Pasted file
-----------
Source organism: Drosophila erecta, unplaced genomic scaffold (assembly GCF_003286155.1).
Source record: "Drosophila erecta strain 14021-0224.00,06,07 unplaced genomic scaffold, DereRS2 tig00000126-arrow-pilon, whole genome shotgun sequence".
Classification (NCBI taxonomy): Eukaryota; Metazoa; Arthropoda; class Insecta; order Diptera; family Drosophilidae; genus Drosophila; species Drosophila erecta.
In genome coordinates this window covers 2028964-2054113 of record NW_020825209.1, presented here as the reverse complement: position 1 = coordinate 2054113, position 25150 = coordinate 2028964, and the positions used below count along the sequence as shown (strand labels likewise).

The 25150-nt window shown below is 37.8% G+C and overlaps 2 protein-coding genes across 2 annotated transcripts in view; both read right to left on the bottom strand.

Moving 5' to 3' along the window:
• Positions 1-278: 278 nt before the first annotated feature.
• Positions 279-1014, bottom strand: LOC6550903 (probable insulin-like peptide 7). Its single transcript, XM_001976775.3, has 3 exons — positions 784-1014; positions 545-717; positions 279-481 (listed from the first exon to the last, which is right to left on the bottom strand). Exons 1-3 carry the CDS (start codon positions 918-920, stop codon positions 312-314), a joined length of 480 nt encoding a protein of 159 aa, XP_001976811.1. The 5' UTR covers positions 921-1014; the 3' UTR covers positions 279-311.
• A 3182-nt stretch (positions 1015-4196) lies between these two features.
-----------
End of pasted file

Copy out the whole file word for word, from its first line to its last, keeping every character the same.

Source organism: Drosophila erecta, unplaced genomic scaffold (assembly GCF_003286155.1).
Source record: "Drosophila erecta strain 14021-0224.00,06,07 unplaced genomic scaffold, DereRS2 tig00000126-arrow-pilon, whole genome shotgun sequence".
Classification (NCBI taxonomy): Eukaryota; Metazoa; Arthropoda; class Insecta; order Diptera; family Drosophilidae; genus Drosophila; species Drosophila erecta.
In genome coordinates this window covers 2028964-2054113 of record NW_020825209.1, presented here as the reverse complement: position 1 = coordinate 2054113, position 25150 = coordinate 2028964, and the positions used below count along the sequence as shown (strand labels likewise).

The 25150-nt window shown below is 37.8% G+C and overlaps 2 protein-coding genes across 2 annotated transcripts in view; both read right to left on the bottom strand.

Moving 5' to 3' along the window:
• Positions 1-278: 278 nt before the first annotated feature.
• Positions 279-1014, bottom strand: LOC6550903 (probable insulin-like peptide 7). Its single transcript, XM_001976775.3, has 3 exons — positions 784-1014; positions 545-717; positions 279-481 (listed from the first exon to the last, which is right to left on the bottom strand). Exons 1-3 carry the CDS (start codon positions 918-920, stop codon positions 312-314), a joined length of 480 nt encoding a protein of 159 aa, XP_001976811.1. The 5' UTR covers positions 921-1014; the 3' UTR covers positions 279-311.
• A 3182-nt stretch (positions 1015-4196) lies between these two features.